A Day in Versailles

How I wish it were in France, but central Kentucky is a great consolation prize. For those of you outside Kentucky, it’s not pronounced “Ver-SIGH-ee.” It’s “Ver-SAILS.” Also nearby are Paris (PEAR-us, not pear-EE) and Athens (AEE-thens, not ATH-ens). Took the Yashica-12 medium format 6×6 roll film camera and a roll of Neopan Acros (Fujifilm) to try.

I’m trying to learn new exposure and developing techniques. Today I wanted to try exposing for shadows and making development adjustments to bring out more detail in the shadows. For the Acros, box speed is 100, so I rated it at ASA 50. On every shot, I metered for shadows using a spot meter, then increased exposure by 2 stops. When I developed in Ilford Perceptol at 1:3, I reduced development time by about 20%. From what I’ve read, this keeps the highlights from blowing out.

I have to say that it works. It allowed me to decide what kind of detail I wanted in Photoshop. It’s very similar to, if not exactly like, using the zone system to control contrast. By metering for the part of the scene where you want to retain detail in the shadows, you are essentially placing that in zone III in a 7-zone system. Your camera meter is searching for medium 18% gray, or zone V in a 7-zone system. If I would meter for the shadow detail and not increase exposure, then that shadow would be medium gray and the highlights blown out. The opposite is true when metering bright subjects like snow. The meter is looking for gray, so it will reduce exposure to make that snow gray and block the shadows.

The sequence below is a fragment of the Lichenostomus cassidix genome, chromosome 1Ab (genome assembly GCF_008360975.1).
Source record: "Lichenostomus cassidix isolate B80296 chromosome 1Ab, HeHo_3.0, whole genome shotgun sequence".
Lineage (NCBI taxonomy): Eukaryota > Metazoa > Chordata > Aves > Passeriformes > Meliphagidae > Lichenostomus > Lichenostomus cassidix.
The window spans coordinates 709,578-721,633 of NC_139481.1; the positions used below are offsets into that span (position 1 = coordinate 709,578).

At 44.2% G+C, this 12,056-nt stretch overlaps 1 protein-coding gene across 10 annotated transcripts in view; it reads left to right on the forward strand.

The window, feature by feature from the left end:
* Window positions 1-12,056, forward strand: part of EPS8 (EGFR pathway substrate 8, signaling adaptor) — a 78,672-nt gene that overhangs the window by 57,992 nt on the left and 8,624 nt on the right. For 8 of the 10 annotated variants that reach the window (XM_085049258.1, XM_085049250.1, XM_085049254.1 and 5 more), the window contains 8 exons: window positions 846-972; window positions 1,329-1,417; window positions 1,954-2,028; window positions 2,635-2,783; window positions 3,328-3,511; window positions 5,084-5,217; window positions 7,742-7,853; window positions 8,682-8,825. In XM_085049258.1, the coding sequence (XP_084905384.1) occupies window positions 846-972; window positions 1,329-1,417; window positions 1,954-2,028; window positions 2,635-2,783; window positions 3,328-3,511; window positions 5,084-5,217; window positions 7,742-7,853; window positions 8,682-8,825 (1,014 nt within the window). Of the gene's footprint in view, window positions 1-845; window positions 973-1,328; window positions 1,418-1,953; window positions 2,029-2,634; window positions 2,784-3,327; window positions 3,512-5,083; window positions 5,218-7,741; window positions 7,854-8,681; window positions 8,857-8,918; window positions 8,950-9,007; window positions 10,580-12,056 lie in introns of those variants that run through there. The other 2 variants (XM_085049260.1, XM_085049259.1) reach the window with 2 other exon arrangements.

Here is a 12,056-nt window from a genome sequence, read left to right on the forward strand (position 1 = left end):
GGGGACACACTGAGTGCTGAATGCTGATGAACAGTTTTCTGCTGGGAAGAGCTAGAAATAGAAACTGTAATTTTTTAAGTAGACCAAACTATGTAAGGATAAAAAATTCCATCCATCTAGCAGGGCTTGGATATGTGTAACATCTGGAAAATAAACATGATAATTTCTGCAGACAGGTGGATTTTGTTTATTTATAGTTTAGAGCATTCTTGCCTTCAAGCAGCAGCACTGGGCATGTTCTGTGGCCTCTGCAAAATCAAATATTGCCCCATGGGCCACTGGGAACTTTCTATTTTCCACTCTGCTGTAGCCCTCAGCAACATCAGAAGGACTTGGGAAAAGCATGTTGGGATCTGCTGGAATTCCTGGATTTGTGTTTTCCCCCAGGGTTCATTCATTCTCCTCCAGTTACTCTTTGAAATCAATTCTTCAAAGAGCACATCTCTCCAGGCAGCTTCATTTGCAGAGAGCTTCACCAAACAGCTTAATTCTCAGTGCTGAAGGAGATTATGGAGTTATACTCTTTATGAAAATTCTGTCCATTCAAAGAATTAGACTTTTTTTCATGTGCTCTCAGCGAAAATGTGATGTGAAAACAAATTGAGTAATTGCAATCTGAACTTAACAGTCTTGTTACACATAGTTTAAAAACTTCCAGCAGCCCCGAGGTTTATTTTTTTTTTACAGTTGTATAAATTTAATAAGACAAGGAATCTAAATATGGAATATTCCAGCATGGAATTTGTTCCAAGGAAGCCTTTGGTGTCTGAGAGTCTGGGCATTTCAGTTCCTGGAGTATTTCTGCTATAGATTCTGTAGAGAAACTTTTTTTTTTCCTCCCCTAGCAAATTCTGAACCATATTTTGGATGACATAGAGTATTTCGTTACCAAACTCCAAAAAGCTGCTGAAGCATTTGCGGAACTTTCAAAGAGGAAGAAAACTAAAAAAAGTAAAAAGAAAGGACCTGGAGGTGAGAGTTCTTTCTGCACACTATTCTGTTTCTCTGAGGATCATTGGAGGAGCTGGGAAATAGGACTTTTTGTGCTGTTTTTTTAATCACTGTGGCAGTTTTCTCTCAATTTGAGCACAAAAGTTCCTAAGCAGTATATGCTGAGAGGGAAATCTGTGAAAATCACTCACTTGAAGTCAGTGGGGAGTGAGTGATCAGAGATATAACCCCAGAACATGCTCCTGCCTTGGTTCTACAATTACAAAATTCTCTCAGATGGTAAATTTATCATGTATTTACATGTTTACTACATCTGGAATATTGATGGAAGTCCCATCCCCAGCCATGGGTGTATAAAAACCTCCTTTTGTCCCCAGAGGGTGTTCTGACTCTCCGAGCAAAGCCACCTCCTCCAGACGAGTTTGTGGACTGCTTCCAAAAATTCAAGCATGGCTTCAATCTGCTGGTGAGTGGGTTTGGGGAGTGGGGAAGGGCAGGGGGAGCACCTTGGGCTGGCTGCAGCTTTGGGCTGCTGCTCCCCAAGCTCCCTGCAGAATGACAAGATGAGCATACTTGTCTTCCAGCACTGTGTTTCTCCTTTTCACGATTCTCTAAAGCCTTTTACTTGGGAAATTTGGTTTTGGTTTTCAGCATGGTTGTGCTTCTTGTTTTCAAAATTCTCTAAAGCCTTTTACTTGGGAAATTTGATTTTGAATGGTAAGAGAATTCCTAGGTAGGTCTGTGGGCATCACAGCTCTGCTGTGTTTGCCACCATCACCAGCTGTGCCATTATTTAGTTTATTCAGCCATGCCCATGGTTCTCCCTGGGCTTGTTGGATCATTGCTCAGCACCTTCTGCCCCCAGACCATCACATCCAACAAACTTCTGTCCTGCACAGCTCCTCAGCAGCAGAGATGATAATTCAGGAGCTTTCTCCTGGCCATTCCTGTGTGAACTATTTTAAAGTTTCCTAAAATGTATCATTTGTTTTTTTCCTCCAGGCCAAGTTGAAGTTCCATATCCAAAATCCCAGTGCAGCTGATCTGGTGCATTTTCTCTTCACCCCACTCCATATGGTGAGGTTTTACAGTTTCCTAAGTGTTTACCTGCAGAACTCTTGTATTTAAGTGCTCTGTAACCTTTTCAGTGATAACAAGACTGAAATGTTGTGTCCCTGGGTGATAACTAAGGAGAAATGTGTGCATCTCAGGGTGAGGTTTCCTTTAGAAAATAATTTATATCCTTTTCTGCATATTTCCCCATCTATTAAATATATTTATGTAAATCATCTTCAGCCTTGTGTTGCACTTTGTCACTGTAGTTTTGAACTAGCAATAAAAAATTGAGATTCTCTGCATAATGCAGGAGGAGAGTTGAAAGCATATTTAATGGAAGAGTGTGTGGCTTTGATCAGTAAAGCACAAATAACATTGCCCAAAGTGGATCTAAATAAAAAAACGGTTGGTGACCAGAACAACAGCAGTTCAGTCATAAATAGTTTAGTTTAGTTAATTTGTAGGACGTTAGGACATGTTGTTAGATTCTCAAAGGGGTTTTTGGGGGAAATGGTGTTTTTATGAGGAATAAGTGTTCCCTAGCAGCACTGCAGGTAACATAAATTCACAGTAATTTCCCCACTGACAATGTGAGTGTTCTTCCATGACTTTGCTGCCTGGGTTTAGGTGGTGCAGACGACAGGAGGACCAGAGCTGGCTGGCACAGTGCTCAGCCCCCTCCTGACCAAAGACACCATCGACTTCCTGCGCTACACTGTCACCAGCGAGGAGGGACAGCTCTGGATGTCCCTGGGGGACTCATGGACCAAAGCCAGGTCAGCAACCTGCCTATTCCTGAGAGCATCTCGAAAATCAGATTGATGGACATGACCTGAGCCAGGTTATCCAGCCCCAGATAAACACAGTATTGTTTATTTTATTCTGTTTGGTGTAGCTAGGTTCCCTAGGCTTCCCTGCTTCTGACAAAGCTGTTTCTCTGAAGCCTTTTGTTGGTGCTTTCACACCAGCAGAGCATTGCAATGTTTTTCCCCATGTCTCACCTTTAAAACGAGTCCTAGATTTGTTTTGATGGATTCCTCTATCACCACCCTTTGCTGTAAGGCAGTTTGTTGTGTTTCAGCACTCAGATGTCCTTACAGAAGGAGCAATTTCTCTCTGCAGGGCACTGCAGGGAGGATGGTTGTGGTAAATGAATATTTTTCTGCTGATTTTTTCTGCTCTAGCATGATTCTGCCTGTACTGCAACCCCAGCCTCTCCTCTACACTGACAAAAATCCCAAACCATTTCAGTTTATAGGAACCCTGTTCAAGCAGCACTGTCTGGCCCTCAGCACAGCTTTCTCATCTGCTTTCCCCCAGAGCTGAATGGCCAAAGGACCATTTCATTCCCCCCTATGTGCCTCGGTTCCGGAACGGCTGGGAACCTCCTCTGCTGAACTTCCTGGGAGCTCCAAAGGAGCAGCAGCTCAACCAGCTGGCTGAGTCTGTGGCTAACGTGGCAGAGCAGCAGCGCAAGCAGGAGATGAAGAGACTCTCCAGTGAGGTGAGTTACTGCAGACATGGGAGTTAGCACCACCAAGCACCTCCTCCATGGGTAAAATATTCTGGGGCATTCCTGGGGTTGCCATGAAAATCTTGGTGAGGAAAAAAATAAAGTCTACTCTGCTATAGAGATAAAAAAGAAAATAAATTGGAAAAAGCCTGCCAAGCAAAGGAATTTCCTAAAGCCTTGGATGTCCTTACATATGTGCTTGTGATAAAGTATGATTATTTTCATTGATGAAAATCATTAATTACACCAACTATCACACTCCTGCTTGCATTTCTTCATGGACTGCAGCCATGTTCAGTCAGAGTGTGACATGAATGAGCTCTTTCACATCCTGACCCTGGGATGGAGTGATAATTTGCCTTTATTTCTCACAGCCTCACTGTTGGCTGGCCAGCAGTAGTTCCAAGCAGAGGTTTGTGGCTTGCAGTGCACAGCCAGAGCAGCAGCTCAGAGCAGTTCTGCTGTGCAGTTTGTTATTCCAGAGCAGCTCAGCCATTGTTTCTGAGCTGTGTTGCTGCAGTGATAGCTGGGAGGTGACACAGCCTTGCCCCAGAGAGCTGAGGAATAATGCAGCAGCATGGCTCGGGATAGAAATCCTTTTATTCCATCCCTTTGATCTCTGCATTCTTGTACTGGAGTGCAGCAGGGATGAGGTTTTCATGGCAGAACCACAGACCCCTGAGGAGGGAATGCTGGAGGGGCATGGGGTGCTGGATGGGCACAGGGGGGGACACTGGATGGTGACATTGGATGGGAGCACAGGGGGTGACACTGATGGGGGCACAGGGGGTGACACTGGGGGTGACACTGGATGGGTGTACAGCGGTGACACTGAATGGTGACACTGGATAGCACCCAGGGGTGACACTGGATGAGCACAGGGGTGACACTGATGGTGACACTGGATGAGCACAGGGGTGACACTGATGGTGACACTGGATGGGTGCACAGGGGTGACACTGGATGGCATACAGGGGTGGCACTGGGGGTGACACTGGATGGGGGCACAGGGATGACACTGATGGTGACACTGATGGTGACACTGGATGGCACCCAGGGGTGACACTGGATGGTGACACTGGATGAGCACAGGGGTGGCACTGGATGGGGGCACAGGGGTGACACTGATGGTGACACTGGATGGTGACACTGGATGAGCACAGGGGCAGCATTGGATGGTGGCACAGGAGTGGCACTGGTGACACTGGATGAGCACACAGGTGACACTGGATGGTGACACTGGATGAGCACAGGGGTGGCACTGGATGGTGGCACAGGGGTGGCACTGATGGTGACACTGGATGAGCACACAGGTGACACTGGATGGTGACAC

Ansel Adams’ trilogy on photography outlines the zone system and previsualization. By anticipating where tones will be in a picture before the shutter is released is a powerful skill. But Adams’ system encompasses 9 zones, which are perfect for large format photography. But I shoot 35mm and medium format, which has less contrast in enlargements. Plus, I’m not a professional and can’t distinguish such minute changes in shade. I base my view of the zone system on one proposed by Carson Graves in his book The Zone System for 35mm Photographers. This book opened my eyes to the zone system. I had read Adams’ books on it, but it never totally clicked until I read Graves’ book and tried his technique. I suggest you get it (used ones are really cheap!) and try it.

Versailles, KY

“Doublecross” Versailles, KY

Versailles, KY

“Plant Stand” Versailles, KY

Versailles, KY.

“Refershing” Versailles, KY.

Versailles, KY

“Mailslot” Versailles, KY

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